You’ve crossed the stage, received your diploma – now what?

The next step is deceptively simple: get a job. What sort of job? Will it be fulfilling? Can it pay the bills? In a sector that is still recovering from the Great Recession, it is not impossible that dozens, if not hundreds, of applicants send in their resumes and cover letters for the same job. With all of that in consideration – how does one start out?

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Asking around, as well as my own personal experience, taps on two key themes: networking and getting experience (in whatever shape and form in comes in).

If your current or former master’s program offers networking seminars, workshops, or happy hours – take advantage of them! The attendees are willing subjects for you to dive into the networking process, especially if you don’t feel comfortable doing so already. Also, check to see if your city has an Emerging Arts Leaders presence like EALDC here in the District. Once you’re there, I will refer you to EALS’s former Vice Chair Laura London’s blog on networking for tips.

Throughout your program, get involved and/or intern as much as you are able. If you want to get a part-time job, go for it! Learn to manage and juggle your schedule as best you can as early as you can. In doing so, you will gain a wide variety of experiences that will help inform your decision on what type of arts job you want. My personal experience took a very circuitous route to an arts career: deciding midway through my undergraduate program to focus on the arts, having to explain how my major (Russian studies) would relate to entry level positions, and, ultimately, taking on a year of internships to get more nonprofit arts management experience. I wouldn’t trade all of the various people I met and experiences I had during that year for the world. However, there is certainly an easier way to do it, by taking on some of that work throughout your school days.

Apply for any and all jobs that look interesting to you when looking for an arts job (see below for some sites compiled by our wonderful EALS committee). Be flexible and open to new experiences. Your first job will not be your last and each one will contribute to how your career grows and allow you to be a more well-rounded candidate in the future. Your first few searches will involve several dozens of applications. Keep at it and go for walks or find free entertainment where you live to get yourself away from the computer.

Your first job search will be one of the most frustrating. Some tips to keep in mind:

  1. Make sure your resume remains relevant and direct as many employers still typically expect entry-level applications to be a page. If it’s over a page, confirm that everything you’ve written is applicable to the job to which you are applying.
  2. On your resume, keep the format clean so it is easy to read.
  3. Use active language, avoid any form of the verb “to be.”
  4. On your cover letter, relate your experience to the job description. Be creative in doing so, but be wary of being too cute and glean from company materials what sort of tone you should be conveying in your letter.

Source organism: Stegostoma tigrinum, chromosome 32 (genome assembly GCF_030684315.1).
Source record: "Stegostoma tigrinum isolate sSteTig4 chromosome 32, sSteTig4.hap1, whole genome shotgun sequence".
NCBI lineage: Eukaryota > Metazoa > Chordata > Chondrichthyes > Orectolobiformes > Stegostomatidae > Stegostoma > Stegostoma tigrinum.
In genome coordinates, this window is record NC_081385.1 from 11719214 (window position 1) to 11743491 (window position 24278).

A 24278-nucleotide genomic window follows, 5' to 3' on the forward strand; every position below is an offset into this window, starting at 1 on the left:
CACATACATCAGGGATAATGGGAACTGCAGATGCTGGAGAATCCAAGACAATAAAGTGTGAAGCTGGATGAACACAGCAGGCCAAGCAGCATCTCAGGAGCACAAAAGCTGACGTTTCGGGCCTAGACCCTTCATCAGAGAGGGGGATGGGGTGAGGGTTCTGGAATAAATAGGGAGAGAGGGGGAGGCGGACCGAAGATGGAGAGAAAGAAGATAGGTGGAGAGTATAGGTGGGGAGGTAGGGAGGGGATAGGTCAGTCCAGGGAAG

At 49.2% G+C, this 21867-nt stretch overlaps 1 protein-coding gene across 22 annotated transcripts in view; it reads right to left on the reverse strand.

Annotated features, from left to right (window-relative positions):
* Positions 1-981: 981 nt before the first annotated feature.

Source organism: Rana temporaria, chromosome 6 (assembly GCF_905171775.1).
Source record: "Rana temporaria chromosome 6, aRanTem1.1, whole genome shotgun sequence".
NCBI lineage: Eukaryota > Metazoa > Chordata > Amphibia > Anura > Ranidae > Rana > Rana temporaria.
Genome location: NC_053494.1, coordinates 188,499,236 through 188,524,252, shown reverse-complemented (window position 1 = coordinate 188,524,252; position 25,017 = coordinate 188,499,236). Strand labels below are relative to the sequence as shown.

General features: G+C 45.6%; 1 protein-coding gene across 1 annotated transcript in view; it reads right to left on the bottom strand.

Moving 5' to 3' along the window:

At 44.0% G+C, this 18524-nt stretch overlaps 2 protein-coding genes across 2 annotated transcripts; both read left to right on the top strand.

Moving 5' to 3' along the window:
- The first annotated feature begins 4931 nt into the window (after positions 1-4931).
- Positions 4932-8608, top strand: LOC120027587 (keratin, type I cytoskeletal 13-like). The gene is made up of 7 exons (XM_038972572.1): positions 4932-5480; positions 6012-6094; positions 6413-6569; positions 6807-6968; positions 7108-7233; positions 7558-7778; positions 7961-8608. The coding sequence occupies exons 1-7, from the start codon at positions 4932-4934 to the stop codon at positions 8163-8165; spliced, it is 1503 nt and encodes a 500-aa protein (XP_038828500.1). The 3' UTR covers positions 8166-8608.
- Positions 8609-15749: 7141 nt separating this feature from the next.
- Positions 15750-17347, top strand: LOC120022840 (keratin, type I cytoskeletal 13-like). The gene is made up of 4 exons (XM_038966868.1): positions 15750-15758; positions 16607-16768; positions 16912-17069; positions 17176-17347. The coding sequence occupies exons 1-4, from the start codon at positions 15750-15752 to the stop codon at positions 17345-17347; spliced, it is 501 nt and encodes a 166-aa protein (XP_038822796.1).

5. Before you send them out, be sure you’ve proofed all materials. Even better, have a parent or friend proof, too. An extra set of eyes in this process is not a bad thing as these documents are your first impression at a company.
  6. Make sure all of your emails to a job prospect are professional, polite, and observe proper grammar and vocabulary rules. This is not Twitter, it’s a job application, so use your vowels wisely.
  7. Because it’s important, I reiterate – NO TYPOS!

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Moving through a hypothetical situation, you get a job interview. Some tips:

  1. Be on time and dress appropriately.
  2. This interview isn’t just for the employer, but for you – ask questions about what interests you in the job and at the company.
  3. Since it is the employer interviewing you, make sure your answers relate back to the job description and your relevant experience that makes you perfect for the job.
  4. Send a thank you email by the close of business that day.

If you do not get the job and have the opportunity, ask if there is any feedback your contact is willing to give on your application materials and interview.

Most of all, remind yourself of your passion for the arts. My college advisor gave me the best advice that I still pass along to this day: If you could imagine doing anything else in life, you should consider doing that. If you can’t, this is the career for you. It will be frustrating at times especially during the initial job hunting phase, but you will get through it and find a job that is right for you.

And, when you need a pick me up, find cute photos of animals on-line:

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Arts Job Search Sites 
New York City Metro: New York Foundation for the Arts – http://www.nyfa.org
Washington, DC Metro: CultureCapital – http://www.cultural-alliance.org
Twin Cities, MN: Springboard for the Arts – http://springboardforthearts.org/
Idealist: http://www.idealist.org
Americans for the Arts: http://jobbank.artsusa.org/
NEC Bridge Database: http://necmusic.edu/bridge

Written by Sarah R. Hewitt, EALS Production Manager

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